AIDS research and therapy 2017 09 1214(1) 55 doi 10.1186/s12981-017-0179-2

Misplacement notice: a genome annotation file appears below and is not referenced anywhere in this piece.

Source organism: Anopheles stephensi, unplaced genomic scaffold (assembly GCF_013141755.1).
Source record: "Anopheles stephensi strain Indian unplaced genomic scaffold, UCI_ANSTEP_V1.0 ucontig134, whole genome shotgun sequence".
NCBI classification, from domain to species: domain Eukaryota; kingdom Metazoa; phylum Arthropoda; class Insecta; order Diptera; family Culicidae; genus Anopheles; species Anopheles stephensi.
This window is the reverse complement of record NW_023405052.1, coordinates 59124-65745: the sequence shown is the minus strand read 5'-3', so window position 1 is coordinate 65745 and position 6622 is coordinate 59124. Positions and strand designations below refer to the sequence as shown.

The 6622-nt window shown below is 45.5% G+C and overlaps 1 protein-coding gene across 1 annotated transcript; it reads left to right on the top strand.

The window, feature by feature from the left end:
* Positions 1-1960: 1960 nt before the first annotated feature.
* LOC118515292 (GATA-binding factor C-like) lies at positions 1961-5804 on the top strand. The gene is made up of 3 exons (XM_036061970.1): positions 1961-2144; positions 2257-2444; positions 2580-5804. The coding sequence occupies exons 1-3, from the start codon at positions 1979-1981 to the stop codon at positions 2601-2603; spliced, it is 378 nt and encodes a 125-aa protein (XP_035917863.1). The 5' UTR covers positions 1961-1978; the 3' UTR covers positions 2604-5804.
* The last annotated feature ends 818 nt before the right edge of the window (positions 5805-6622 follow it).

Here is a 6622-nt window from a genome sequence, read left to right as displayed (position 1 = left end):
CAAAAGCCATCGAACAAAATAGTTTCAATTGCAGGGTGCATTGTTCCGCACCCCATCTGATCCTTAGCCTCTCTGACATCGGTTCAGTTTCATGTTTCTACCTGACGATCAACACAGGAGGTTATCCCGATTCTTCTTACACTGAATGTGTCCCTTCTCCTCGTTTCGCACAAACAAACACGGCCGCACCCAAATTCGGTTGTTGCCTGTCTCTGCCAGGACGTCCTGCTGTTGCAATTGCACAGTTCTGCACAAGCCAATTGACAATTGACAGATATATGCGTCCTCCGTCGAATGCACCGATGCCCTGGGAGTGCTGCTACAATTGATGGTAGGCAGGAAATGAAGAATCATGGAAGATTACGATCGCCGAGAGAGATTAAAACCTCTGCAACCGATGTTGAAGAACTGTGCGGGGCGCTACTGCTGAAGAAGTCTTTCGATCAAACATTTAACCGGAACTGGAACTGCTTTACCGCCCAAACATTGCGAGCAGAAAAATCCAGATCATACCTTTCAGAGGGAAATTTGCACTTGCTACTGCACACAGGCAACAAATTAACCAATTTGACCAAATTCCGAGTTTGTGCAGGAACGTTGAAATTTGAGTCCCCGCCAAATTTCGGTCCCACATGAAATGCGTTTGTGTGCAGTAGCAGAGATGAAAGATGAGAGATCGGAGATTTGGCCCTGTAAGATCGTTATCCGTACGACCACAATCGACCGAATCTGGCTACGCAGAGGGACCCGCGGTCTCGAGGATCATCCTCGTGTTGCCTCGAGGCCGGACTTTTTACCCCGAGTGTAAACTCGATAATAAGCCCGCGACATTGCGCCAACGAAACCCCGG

Vesicular stomatitis virus (VSV), like many other Rhabdoviruses, have become the focus of intense research over the past couple of decades based on their suitability as vaccine vectors, transient gene delivery systems, and as oncolytic viruses for cancer therapy. VSV as a vaccine vector platform has multiple advantages over more traditional viral vectors including low level, non-pathogenic replication in diverse cell types, ability to induce both humoral and cell-mediate immune responses, and the remarkable expression of foreign proteins cloned into multiple intergenic sites in the VSV genome. The utility and safety of VSV as a vaccine vector was recently demonstrated near the end of the recent Ebola outbreak in West Africa where VSV pseudotyped with the Ebola virus (EBOV) glycoprotein was proven safe in humans and provided protective efficacy against EBOV in a human phase III clinical trial. A team of Canadian scientists, led by Dr. Gary Kobinger, is now working with International AIDS Vaccine Initiative (IAVI) in developing a VSV-based HIV vaccine that will combine unique Canadian research on the HIV-1 Env glycoprotein and on the VSV vaccine vector. The goal of this collaboration is to develop a vaccine with a robust and potent anti-HIV immune response with an emphasis on generating quality antibodies to protect against HIV challenges.